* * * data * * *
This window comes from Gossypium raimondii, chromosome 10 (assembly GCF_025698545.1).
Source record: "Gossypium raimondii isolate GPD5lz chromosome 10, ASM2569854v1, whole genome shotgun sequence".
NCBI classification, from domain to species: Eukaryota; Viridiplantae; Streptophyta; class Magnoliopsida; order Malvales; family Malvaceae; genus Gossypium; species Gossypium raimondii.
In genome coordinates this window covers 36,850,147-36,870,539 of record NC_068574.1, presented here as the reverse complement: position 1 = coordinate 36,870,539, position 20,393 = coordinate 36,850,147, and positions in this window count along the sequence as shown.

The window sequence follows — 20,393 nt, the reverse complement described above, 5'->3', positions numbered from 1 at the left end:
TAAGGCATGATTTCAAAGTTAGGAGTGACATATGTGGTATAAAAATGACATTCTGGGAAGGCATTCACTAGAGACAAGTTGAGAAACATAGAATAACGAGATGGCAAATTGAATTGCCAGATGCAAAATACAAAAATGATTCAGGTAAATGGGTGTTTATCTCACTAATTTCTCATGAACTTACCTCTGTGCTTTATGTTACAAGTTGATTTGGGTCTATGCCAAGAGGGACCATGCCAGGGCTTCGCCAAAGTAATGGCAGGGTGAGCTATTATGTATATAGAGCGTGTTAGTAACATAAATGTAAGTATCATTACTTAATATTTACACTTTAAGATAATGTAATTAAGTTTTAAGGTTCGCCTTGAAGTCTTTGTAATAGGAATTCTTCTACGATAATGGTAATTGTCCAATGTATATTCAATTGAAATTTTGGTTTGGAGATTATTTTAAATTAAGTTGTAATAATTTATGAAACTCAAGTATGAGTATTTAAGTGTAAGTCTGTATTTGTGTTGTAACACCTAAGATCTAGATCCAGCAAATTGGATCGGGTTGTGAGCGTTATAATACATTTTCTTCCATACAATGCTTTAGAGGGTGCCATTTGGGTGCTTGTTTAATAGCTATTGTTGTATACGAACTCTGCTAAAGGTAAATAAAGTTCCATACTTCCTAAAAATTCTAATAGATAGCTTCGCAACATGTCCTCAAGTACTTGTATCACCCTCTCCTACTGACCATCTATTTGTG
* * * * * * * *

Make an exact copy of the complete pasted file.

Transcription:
This window comes from Gossypium raimondii, chromosome 10 (assembly GCF_025698545.1).
Source record: "Gossypium raimondii isolate GPD5lz chromosome 10, ASM2569854v1, whole genome shotgun sequence".
NCBI classification, from domain to species: Eukaryota; Viridiplantae; Streptophyta; class Magnoliopsida; order Malvales; family Malvaceae; genus Gossypium; species Gossypium raimondii.
In genome coordinates this window covers 36,850,147-36,870,539 of record NC_068574.1, presented here as the reverse complement: position 1 = coordinate 36,870,539, position 20,393 = coordinate 36,850,147, and positions in this window count along the sequence as shown.

The window sequence follows — 20,393 nt, the reverse complement described above, 5'->3', positions numbered from 1 at the left end:
TAAGGCATGATTTCAAAGTTAGGAGTGACATATGTGGTATAAAAATGACATTCTGGGAAGGCATTCACTAGAGACAAGTTGAGAAACATAGAATAACGAGATGGCAAATTGAATTGCCAGATGCAAAATACAAAAATGATTCAGGTAAATGGGTGTTTATCTCACTAATTTCTCATGAACTTACCTCTGTGCTTTATGTTACAAGTTGATTTGGGTCTATGCCAAGAGGGACCATGCCAGGGCTTCGCCAAAGTAATGGCAGGGTGAGCTATTATGTATATAGAGCGTGTTAGTAACATAAATGTAAGTATCATTACTTAATATTTACACTTTAAGATAATGTAATTAAGTTTTAAGGTTCGCCTTGAAGTCTTTGTAATAGGAATTCTTCTACGATAATGGTAATTGTCCAATGTATATTCAATTGAAATTTTGGTTTGGAGATTATTTTAAATTAAGTTGTAATAATTTATGAAACTCAAGTATGAGTATTTAAGTGTAAGTCTGTATTTGTGTTGTAACACCTAAGATCTAGATCCAGCAAATTGGATCGGGTTGTGAGCGTTATAATACATTTTCTTCCATACAATGCTTTAGAGGGTGCCATTTGGGTGCTTGTTTAATAGCTATTGTTGTATACGAACTCTGCTAAAGGTAAATAAAGTTCCATACTTCCTAAAAATTCTAATAGATAGCTTCGCAACATGTCCTCAAGTACTTGTATCACCCTCTCCTACTGACCATCTATTTGTG